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No Eyman initiative this year

OLYMPIA — Initiative entrepreneur Tim Eyman will not have a measure on this fall's ballot.

Eyman informed supporters today that he and his associates, Spokanites Mike and Jack Fagan, will not be turning in signatures for Initiative 1325, an effort to force the Legislature into sending voters a constitutional amendment for a super-majority to raise taxes. Today is the deadline for signatures to go to the Secretary of State's office.

In an e-mail, Eyman said the campaign worked really hard, but fell short because qualifying for the ballot is "brutally difficult". It also promises to work harder next time. It also contends that just the threat of I-1325 "was incredibly effective in deterring the Legislature from raising taxes this year."

Well, that and the fact the Legislature's two chambers were controlled by different parties that agreed on almost nothing when it comes to taxes.

 The e-mail, like most Eyman missives to supporters, doubles as an appeal for money. The post script that says "Please don't forget about us. Jack, Mike and I only earn what our supporters decide to give" and offers a link to the website where contributions can by made by PayPal or credit card.

I-1325 was one of six versions of the the supermajority proposal that Eyman and company filed this year. Longtime Eyman critic Andrew Villeneuve of the Northwest Progressive Institute predicted they wouldn't make the ballot about a week ago, noting the signature effort for I-1325 seemed non-existent and the campaign was not spending money for paid signature-gatherers.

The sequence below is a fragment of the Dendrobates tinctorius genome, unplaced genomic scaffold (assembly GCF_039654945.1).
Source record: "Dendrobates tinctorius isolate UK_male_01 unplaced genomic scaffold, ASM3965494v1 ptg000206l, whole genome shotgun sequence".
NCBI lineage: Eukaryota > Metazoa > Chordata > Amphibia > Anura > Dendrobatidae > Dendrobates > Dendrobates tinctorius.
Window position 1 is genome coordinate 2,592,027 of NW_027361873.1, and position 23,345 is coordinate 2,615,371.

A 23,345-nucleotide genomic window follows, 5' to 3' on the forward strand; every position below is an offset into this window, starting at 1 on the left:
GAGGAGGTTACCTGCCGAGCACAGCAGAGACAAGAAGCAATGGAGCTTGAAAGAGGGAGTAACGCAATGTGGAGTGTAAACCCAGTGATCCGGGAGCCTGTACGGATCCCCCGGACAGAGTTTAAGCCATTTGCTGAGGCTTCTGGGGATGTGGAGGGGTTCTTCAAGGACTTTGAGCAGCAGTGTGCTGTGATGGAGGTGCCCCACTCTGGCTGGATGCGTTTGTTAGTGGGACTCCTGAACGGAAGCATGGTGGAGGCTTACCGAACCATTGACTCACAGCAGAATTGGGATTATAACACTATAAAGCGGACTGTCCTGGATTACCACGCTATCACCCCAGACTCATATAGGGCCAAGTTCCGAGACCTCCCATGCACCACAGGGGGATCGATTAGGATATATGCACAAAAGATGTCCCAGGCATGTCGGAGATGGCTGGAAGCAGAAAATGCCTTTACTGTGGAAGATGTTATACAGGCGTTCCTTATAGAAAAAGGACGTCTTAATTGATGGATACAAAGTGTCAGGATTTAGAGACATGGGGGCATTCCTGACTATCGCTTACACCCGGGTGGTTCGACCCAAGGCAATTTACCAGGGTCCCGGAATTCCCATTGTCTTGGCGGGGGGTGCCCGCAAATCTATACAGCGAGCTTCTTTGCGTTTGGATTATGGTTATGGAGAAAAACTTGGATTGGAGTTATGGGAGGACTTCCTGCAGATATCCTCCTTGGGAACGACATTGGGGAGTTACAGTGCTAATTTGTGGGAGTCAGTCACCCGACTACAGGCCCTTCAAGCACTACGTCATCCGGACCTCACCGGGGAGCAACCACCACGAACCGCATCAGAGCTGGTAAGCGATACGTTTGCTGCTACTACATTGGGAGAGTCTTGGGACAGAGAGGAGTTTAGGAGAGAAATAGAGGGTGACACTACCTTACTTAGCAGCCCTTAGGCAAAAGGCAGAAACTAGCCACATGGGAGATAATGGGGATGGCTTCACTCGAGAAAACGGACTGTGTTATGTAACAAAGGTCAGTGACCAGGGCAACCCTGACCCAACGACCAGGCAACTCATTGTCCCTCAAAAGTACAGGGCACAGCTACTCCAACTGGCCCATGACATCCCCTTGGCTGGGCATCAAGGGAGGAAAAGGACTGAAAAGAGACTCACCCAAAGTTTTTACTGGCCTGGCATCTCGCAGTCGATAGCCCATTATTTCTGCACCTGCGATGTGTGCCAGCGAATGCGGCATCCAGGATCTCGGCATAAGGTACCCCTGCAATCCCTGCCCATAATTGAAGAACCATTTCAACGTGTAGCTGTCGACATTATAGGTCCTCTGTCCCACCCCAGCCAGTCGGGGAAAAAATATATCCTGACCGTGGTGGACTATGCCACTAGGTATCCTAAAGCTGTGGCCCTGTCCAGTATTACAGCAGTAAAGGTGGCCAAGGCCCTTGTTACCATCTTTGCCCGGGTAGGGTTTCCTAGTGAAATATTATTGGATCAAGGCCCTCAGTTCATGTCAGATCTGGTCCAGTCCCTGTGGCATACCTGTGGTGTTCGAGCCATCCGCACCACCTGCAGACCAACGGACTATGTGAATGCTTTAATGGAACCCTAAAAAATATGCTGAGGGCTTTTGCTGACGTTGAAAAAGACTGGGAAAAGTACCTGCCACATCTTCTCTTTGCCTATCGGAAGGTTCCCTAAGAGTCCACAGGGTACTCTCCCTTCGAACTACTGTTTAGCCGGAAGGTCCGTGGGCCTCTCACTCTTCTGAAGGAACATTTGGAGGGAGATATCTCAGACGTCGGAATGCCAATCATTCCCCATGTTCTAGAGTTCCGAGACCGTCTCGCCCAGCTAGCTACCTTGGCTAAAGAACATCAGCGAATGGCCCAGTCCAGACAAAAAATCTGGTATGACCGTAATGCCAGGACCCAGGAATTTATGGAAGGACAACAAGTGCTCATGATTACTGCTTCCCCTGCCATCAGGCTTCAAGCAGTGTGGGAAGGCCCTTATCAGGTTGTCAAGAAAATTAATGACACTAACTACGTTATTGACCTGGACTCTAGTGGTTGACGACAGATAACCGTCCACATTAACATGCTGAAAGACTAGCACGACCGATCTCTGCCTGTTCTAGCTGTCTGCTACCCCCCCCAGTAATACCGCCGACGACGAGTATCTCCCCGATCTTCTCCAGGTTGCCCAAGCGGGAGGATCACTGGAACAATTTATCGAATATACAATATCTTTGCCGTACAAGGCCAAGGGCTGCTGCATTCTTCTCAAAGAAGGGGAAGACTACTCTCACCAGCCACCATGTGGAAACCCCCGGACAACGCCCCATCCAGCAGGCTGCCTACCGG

Class-size initiative supporters say they have enough signatures

OLYMPIA — Supporters of a ballot measure that would reduce class sizes in public schools say they're confident the proposal will be on the November ballot after turning in more than 325,000 signatures this morning.

The Secretary of State's office will still have to check petitions before certifying Initiative 1351 for the ballot, but the cushion of signatures supporters collected means they will go through an expedited process unless major problems turn up.

I-1351 would require the Legislature to reduce class sizes across the state in Kindergarten through Grade 3, and other grades in "defined  high-poverty schools."  It tells the Legislature to pay for the reductions, phased in over the next four years, but does not specify if that would be by raising taxes or cutting other programs or both.

Sunday Spin: Initiative fights continue after elections end

OLYMPIA – For a political reporter, state initiatives have become gifts that just keep on giving.

There have always been plenty of unusual ideas for ballot measures that crop up every spring, sort of like dandelions in the political lawn, and knock-down campaign battles over the few that collect enough signatures to make the ballot.